Term Paper: Male/Female Perspective

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[. . .] She reveals her escapist thinking when she only discusses things in symbols hoping that her husband would automatically comprehend her feelings. On the other hand, the American is relatively direct about his views and while he doesn't seem to care about his wife's feelings, he does give her a shallow chance to do want she thinks is right for her. She lacks the courage to seize this shallow opportunity because she feels it would lead to further friction in their already weak relationship. The way she behaves when abortion is mentioned reveals a lot about her true psyche and her complete lack of courage. She cannot assert herself and thus avoids talking about abortion directly. Instead she only makes her wishes known through vague dialogues, which her husband fails to comprehend.

Sheldon Grebstein (1973) sheds light on use of symbolism and what it reveals about the psyche of the two leading characters, "She looks at the ground when he mentions the operation for the first time, at the faraway river and trees in talking about their future, and at the dry and remote hills when he persists in trying to persuade her about the operation while simultaneously asserting his undying affection and fidelity. The man, in counterpoint, looks at the luggage that records their carefree and itinerant past (now at a standstill), at the tracks (escape), and at the people in the bar who are not arguing but "waiting reasonably for the train." There are other telling gestures also. When the girl removes her hat and places it on the table at the beginning of the story, this suggests the uncovering of emotion soon to come, at once "letting the hair down" and "putting the cards on the table." When the man picks up the two bags and moves them at the end, he indicates his desire both to shift the burden he feels and to run from the crises he has provoked. Yet as influential as all these gestures are in the dramatic action of the story, they hide inconspicuously in the text, affecting us only subliminally during the actual experience of reading." (392-93)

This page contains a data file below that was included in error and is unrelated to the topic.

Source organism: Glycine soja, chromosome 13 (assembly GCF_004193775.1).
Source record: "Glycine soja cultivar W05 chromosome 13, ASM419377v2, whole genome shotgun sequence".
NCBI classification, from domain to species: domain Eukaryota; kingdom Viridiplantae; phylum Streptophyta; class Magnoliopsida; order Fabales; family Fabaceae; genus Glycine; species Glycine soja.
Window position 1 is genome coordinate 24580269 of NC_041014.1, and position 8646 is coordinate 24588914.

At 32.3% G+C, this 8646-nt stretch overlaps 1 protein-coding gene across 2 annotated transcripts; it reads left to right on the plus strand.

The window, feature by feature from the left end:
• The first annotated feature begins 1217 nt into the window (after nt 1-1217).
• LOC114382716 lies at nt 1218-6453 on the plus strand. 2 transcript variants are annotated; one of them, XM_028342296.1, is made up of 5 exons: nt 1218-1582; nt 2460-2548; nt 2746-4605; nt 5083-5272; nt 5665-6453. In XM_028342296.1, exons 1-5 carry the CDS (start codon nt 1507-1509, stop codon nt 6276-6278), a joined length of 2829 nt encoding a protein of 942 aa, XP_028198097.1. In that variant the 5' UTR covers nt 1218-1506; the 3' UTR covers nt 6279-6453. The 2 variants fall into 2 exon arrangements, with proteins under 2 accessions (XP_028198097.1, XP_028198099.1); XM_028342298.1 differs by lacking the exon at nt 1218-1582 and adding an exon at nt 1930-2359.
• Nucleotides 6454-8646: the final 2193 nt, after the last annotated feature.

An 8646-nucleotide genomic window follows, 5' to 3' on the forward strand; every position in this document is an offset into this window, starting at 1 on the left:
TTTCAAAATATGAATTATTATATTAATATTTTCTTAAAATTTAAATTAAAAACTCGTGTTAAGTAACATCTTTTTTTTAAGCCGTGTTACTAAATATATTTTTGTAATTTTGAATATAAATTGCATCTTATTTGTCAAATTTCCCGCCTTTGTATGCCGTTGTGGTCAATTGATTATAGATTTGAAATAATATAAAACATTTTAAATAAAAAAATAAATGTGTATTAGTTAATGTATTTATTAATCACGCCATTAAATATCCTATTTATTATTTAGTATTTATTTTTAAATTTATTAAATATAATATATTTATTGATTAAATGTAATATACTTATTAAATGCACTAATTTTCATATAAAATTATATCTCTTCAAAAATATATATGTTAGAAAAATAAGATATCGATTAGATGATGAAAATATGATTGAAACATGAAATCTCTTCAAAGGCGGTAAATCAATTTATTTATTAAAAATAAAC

This is indeed a complex psychological story, which seeks to expose male and female psyches to help each understand the other. Though the story may appear to be revolving around the subject of abortion and women rights in this connection, still it would be unfair to limit its scope to just these issues. This is because the author has tried to present a general overview of how men and women differ in their viewpoints and how this difference leads to conflicts and misunderstanding. The issue of abortion was chosen because this is both controversial and subtle in nature. It has many different facets, which need to be studied in depth in order to understand their complexity. The author has intelligently made use of symbolism to make men understand that women use such tactics to reveal their thoughts and feelings. Failure to comprehend these signs can lead to disintegration of marriages and other important relationships. In one of his famous interviews for Paris Review, Hemingway had confessed that he believed in this iceberg theory. This meant that what readers saw on the surface was only the tip of the iceberg and there were actual many layers underneath. "If it is any use to know it, I always try to write on the principle of the iceberg. There is seven-eighths of it underwater for every part that shows. Anything you know you can eliminate and it only strengthens your iceberg. It is the part that doesn't show. If a writer omits something because he does not know it then there is a hole in the story." We can thus safely conclude that abortion was chosen as the 'tip of the iceberg' topic, which revealed the gaps, and differences that exist in male/female communication. In this short story, the author has carefully tried to capture the problems that lack of proper communication and differences in psyche can create in otherwise potentially positive relationships.


Jeffrey Meyers, Hemingway A Biography, Harper Row Publishers, 1985 pp196 197

Sheldon Grebstein, Hemingway's Craft Carbondale: Southern Illinois University Press, 1973

Ernest Hemingway, Hills like White Elephants, 1927

Lamb, Robert Paul, Hemingway and the creation of twentieth-century dialogue. (American author Ernest Hemingway). Vol. 42, Twentieth Century Literature, 12-22-1996, pp. 453(28)

Welty, Eudora. "Looking at Short Stories" 1949 In The Eye of the Story: Selected Essays and Reviews. New York:… [END OF PREVIEW]

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